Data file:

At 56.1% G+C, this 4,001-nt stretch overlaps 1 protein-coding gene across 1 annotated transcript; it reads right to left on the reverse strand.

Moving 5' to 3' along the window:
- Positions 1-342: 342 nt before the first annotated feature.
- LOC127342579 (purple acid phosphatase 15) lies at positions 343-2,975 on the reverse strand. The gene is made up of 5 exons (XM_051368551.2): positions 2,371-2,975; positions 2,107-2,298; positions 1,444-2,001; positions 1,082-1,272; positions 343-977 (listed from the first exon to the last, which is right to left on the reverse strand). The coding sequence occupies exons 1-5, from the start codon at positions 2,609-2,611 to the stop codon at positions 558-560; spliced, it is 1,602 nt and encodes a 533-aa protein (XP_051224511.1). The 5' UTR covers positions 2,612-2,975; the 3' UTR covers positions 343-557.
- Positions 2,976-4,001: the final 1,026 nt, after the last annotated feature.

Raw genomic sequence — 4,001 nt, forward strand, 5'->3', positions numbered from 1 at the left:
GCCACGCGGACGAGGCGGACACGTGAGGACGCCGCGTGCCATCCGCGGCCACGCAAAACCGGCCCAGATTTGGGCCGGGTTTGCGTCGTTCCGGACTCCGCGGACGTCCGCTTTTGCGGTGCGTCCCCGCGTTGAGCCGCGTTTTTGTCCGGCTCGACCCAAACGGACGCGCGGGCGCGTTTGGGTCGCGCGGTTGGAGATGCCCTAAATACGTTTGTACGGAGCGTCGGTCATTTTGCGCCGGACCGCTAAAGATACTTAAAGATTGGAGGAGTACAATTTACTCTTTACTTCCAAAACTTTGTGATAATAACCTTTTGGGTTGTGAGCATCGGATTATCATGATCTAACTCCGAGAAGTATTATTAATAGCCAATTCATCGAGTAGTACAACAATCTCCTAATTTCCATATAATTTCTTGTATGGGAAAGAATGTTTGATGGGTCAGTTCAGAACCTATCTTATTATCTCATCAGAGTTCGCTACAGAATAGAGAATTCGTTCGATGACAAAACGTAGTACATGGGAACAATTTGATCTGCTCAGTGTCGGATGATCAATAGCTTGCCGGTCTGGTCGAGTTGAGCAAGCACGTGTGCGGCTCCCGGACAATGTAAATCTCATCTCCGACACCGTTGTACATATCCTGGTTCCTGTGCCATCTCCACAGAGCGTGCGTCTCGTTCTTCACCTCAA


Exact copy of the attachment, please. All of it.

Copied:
At 56.1% G+C, this 4,001-nt stretch overlaps 1 protein-coding gene across 1 annotated transcript; it reads right to left on the reverse strand.

Moving 5' to 3' along the window:
- Positions 1-342: 342 nt before the first annotated feature.
- LOC127342579 (purple acid phosphatase 15) lies at positions 343-2,975 on the reverse strand. The gene is made up of 5 exons (XM_051368551.2): positions 2,371-2,975; positions 2,107-2,298; positions 1,444-2,001; positions 1,082-1,272; positions 343-977 (listed from the first exon to the last, which is right to left on the reverse strand). The coding sequence occupies exons 1-5, from the start codon at positions 2,609-2,611 to the stop codon at positions 558-560; spliced, it is 1,602 nt and encodes a 533-aa protein (XP_051224511.1). The 5' UTR covers positions 2,612-2,975; the 3' UTR covers positions 343-557.
- Positions 2,976-4,001: the final 1,026 nt, after the last annotated feature.

Raw genomic sequence — 4,001 nt, forward strand, 5'->3', positions numbered from 1 at the left:
GCCACGCGGACGAGGCGGACACGTGAGGACGCCGCGTGCCATCCGCGGCCACGCAAAACCGGCCCAGATTTGGGCCGGGTTTGCGTCGTTCCGGACTCCGCGGACGTCCGCTTTTGCGGTGCGTCCCCGCGTTGAGCCGCGTTTTTGTCCGGCTCGACCCAAACGGACGCGCGGGCGCGTTTGGGTCGCGCGGTTGGAGATGCCCTAAATACGTTTGTACGGAGCGTCGGTCATTTTGCGCCGGACCGCTAAAGATACTTAAAGATTGGAGGAGTACAATTTACTCTTTACTTCCAAAACTTTGTGATAATAACCTTTTGGGTTGTGAGCATCGGATTATCATGATCTAACTCCGAGAAGTATTATTAATAGCCAATTCATCGAGTAGTACAACAATCTCCTAATTTCCATATAATTTCTTGTATGGGAAAGAATGTTTGATGGGTCAGTTCAGAACCTATCTTATTATCTCATCAGAGTTCGCTACAGAATAGAGAATTCGTTCGATGACAAAACGTAGTACATGGGAACAATTTGATCTGCTCAGTGTCGGATGATCAATAGCTTGCCGGTCTGGTCGAGTTGAGCAAGCACGTGTGCGGCTCCCGGACAATGTAAATCTCATCTCCGACACCGTTGTACATATCCTGGTTCCTGTGCCATCTCCACAGAGCGTGCGTCTCGTTCTTCACCTCAA